Timing is critical when watering High Plains’ cotton
In semiarid farming regions where every drop of water counts, Texas AgriLife Research scientists say timing the application of available water is becoming more critical when it comes to irrigating cotton.
• Timing is the key when watering cotton on High Plains.
• Researchers look at irrigation in different growth periods.
• With limited water, growers may need to target watering.
Jim Bordovsky, research scientist and ag engineer with AgriLife Research at Halfway, is collaborating on a project with Dana Porter, Texas AgriLife Extension Service agricultural engineering specialist, and Jeff Johnson, AgriLife Research economist, both based in Lubbock.
They recently completed the second year of a study to optimize water-use efficiency, lint yield and fiber quality of cotton under limited water conditions by evaluating irrigation amounts during different growth periods using Low Energy Precision Application, or LEPA, irrigation.
Bordovsky says growth periods used in the study are generally described as:
• vegetative — from planting until very early bloom
• reproductive — early bloom to just past peak bloom
• maturation — bloom to initial bloom maturity
Their overall objective is to improve water efficiency in the semiarid Texas High Plains by learning when a cotton crop responds best to combinations of limited and adequate water.
“Our irrigation water comes from the declining Ogallala Aquifer, where its availability for a given field can change dramatically within a single growing season,” Bordovsky says. “Shortages also occur when producers must divert water from cotton and give it to another crop, because that crop has reached a critical growth stage or simply because it’s worth more. Abrupt changes could also occur if irrigation wells are lost, or annual irrigation volumes imposed by regulatory mandates are reached before the end of the growing season.”
Bordovsky says wise planning of irrigation based on a farm’s underground water resources, available water allowances and the region’s erratic rainfall will go a long way toward High Plains’ producers being productive in coming years.
“In situations where available water can’t meet the needs of the plant throughout the growing season, the irrigation-research community has recommended — and producers have generally followed — the practice of ‘banking water’ or attempting to partially fill the soil profile with preplant and/or early-season irrigations in April through June,” Bordovsky says. “While a full profile is very desirable and preplant irrigation is absolutely necessary in some years, our work indicates that under potential water constraints, the strategy of filling the profile by irrigation may need to change or at least be tempered for irrigated cotton.”
That’s because with typically high wind speeds, high air temperatures and low humidity in the spring, it’s extremely difficult to retain early-applied water in the soil until the time when cotton plants really need it in July and August, he notes.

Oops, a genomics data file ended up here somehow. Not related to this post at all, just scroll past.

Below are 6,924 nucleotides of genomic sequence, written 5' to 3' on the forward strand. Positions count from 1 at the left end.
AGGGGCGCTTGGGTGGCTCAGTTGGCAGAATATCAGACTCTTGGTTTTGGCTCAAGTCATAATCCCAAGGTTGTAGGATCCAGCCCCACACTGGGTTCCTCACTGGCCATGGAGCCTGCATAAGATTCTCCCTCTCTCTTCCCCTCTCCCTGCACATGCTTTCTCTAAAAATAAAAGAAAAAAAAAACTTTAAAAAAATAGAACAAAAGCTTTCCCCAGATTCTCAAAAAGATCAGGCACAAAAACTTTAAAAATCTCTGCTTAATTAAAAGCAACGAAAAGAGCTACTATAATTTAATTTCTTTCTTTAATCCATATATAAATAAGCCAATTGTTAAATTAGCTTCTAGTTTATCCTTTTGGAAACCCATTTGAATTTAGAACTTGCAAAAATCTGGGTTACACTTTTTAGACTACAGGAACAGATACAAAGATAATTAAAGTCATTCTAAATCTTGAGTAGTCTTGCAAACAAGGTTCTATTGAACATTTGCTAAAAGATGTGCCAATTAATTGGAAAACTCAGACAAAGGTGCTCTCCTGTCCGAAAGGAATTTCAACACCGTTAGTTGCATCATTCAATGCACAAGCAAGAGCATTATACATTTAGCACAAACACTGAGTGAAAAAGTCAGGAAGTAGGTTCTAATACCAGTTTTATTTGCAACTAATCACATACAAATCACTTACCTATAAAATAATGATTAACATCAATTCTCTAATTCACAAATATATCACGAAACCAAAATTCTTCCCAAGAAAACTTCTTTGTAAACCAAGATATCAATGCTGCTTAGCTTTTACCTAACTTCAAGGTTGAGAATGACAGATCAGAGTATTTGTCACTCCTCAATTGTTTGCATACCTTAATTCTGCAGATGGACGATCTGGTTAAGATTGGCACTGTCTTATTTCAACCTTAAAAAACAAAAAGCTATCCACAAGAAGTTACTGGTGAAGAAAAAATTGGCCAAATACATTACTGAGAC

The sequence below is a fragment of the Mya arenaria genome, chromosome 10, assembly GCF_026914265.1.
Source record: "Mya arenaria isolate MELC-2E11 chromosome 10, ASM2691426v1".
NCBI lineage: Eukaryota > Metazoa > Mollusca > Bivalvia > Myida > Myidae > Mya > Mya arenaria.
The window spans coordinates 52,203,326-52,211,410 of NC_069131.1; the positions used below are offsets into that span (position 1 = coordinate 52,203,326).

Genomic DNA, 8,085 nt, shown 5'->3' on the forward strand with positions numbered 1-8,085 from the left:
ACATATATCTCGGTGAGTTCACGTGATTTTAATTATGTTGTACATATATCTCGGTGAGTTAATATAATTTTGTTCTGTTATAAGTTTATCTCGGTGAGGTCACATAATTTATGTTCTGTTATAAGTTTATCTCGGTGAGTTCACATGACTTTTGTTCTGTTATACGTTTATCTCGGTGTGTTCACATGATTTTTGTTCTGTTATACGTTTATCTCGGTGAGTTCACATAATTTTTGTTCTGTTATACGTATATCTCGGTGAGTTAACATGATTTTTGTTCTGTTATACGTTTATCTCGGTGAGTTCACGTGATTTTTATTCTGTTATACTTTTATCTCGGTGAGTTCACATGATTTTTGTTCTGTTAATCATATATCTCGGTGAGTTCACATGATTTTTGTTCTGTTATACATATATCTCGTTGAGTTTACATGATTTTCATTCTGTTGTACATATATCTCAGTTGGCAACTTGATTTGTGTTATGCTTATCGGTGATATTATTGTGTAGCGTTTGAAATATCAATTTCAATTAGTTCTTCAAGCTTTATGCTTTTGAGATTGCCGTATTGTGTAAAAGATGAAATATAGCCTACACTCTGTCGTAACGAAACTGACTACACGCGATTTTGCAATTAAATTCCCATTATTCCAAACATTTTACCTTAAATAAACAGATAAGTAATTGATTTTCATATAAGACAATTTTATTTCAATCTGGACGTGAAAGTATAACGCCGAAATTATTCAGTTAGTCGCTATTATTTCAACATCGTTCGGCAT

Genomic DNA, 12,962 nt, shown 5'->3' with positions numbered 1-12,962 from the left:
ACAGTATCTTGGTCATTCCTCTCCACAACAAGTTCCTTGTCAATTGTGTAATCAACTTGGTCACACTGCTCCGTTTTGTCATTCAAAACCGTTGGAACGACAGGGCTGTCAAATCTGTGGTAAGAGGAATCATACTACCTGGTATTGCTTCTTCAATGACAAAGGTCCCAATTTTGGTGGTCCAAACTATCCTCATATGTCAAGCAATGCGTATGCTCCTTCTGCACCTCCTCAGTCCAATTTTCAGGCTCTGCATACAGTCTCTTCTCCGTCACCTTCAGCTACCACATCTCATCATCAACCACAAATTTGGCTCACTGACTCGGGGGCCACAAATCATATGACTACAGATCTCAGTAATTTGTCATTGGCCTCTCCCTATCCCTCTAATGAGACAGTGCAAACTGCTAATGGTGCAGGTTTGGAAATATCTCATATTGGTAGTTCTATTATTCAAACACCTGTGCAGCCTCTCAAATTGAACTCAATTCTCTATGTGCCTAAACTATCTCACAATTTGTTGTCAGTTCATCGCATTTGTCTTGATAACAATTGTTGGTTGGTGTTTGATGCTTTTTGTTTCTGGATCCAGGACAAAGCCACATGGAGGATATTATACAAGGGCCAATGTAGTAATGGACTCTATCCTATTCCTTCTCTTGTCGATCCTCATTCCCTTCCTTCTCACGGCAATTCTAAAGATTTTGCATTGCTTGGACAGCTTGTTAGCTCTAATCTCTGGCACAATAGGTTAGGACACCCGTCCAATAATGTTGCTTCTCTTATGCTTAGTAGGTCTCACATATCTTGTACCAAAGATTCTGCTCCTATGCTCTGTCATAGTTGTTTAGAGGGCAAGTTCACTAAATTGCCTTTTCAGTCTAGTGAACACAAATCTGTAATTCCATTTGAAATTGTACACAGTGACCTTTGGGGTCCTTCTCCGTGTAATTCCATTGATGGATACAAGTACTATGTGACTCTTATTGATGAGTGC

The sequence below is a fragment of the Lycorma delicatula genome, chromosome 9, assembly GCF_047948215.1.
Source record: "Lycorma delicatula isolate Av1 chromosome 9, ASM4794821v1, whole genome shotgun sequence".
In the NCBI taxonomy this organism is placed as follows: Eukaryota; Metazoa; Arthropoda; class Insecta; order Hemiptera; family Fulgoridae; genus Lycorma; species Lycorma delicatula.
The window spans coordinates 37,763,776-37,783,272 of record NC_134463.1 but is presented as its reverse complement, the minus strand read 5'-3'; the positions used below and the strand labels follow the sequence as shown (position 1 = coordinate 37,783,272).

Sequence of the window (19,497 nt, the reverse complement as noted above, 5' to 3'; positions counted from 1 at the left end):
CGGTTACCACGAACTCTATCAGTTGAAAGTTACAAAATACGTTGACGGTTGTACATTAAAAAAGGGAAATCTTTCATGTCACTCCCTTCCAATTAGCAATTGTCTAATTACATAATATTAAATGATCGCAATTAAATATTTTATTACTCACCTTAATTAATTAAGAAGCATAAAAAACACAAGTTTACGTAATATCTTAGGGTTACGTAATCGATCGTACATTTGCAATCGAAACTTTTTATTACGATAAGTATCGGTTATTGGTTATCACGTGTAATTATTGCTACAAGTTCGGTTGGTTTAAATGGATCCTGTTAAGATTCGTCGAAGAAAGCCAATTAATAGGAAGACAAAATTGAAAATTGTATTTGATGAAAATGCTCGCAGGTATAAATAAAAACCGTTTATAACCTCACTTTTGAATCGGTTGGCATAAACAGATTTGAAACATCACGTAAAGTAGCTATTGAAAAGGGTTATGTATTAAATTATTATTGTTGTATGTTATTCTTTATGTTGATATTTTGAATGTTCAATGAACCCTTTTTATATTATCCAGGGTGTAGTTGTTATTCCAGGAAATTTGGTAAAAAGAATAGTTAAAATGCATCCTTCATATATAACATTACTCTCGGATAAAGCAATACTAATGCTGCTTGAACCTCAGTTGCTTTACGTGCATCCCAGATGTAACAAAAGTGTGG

“In addition, early-season water applications exceeding crop water demand can be lost through evaporation or excessive plant growth, which translates to non-productive water use and the potential of running out of restricted water units before the end of the growing season,” he says.
Bordovsky and his team gathered data from two very different years with record-breaking extremes, high rainfall in 2010 and the historic 2011 drought, with similar results when irrigation timing was considered.
“During the record-setting drought of 2011, research results indicated that trying to store water in the soil profile in excess of the cotton’s plant’s evapotranspiration rate during the month of June was ineffective. That was the second year of the study, but the 2010 data collected during a wet year indicated the same thing.”
So when is the best time to water?
Based on results to date, Bordovsky says producers should ensure they have irrigation available in reproductive and early-maturation periods of cotton development. In this study, water applications resulted in more than 100 pounds of cotton fiber per acre-inch of irrigation during these latter periods, compared to less than 20 pounds per acre-inch from water applied above the crop water demand during the vegetative or “water banking” period.
“Additional field tests should provide the foundation for in-season irrigation recommendations for producers with specific irrigation volumes and irrigation capacities,” Bordovsky says. “We hope that the eventual findings will help High Plains cotton producers optimize their total water use when faced with limited water resources.”
This research is supported in part by the Texas State Support Committee of Cotton Inc. and the USDA Agriculture Research Service’s Ogallala Aquifer Program. For more, contact Bordovsky at 806-746-6101 or email firstname.lastname@example.org.
Byrns is with Texas A&M Agriculture Communications, San Angelo.
This article published in the June, 2012 edition of THE FARMER-STOCKMAN.